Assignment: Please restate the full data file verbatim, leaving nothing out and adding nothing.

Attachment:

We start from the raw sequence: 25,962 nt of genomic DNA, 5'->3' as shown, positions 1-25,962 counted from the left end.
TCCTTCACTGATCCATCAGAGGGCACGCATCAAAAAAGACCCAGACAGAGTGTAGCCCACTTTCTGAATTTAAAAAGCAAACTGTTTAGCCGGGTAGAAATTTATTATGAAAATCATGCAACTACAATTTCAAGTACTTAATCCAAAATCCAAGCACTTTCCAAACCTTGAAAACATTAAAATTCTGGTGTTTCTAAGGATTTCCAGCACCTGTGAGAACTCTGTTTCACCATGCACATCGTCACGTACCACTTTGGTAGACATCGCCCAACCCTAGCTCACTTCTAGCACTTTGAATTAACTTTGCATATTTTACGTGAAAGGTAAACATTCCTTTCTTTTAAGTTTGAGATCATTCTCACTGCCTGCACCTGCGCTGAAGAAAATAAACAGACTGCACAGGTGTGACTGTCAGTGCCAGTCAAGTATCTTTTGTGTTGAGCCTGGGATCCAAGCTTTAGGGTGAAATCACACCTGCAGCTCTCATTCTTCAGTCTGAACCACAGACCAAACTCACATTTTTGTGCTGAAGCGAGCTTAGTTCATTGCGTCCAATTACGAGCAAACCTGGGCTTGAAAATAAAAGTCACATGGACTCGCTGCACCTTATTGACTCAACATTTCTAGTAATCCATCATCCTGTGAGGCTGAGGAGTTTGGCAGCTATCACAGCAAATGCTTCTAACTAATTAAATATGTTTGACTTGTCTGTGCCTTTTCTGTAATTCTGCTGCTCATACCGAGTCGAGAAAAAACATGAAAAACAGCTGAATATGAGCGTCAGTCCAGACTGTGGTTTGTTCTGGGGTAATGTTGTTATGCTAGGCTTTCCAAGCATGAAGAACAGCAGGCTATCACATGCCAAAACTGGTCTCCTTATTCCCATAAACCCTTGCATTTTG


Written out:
We start from the raw sequence: 25,962 nt of genomic DNA, 5'->3' as shown, positions 1-25,962 counted from the left end.
TCCTTCACTGATCCATCAGAGGGCACGCATCAAAAAAGACCCAGACAGAGTGTAGCCCACTTTCTGAATTTAAAAAGCAAACTGTTTAGCCGGGTAGAAATTTATTATGAAAATCATGCAACTACAATTTCAAGTACTTAATCCAAAATCCAAGCACTTTCCAAACCTTGAAAACATTAAAATTCTGGTGTTTCTAAGGATTTCCAGCACCTGTGAGAACTCTGTTTCACCATGCACATCGTCACGTACCACTTTGGTAGACATCGCCCAACCCTAGCTCACTTCTAGCACTTTGAATTAACTTTGCATATTTTACGTGAAAGGTAAACATTCCTTTCTTTTAAGTTTGAGATCATTCTCACTGCCTGCACCTGCGCTGAAGAAAATAAACAGACTGCACAGGTGTGACTGTCAGTGCCAGTCAAGTATCTTTTGTGTTGAGCCTGGGATCCAAGCTTTAGGGTGAAATCACACCTGCAGCTCTCATTCTTCAGTCTGAACCACAGACCAAACTCACATTTTTGTGCTGAAGCGAGCTTAGTTCATTGCGTCCAATTACGAGCAAACCTGGGCTTGAAAATAAAAGTCACATGGACTCGCTGCACCTTATTGACTCAACATTTCTAGTAATCCATCATCCTGTGAGGCTGAGGAGTTTGGCAGCTATCACAGCAAATGCTTCTAACTAATTAAATATGTTTGACTTGTCTGTGCCTTTTCTGTAATTCTGCTGCTCATACCGAGTCGAGAAAAAACATGAAAAACAGCTGAATATGAGCGTCAGTCCAGACTGTGGTTTGTTCTGGGGTAATGTTGTTATGCTAGGCTTTCCAAGCATGAAGAACAGCAGGCTATCACATGCCAAAACTGGTCTCCTTATTCCCATAAACCCTTGCATTTTG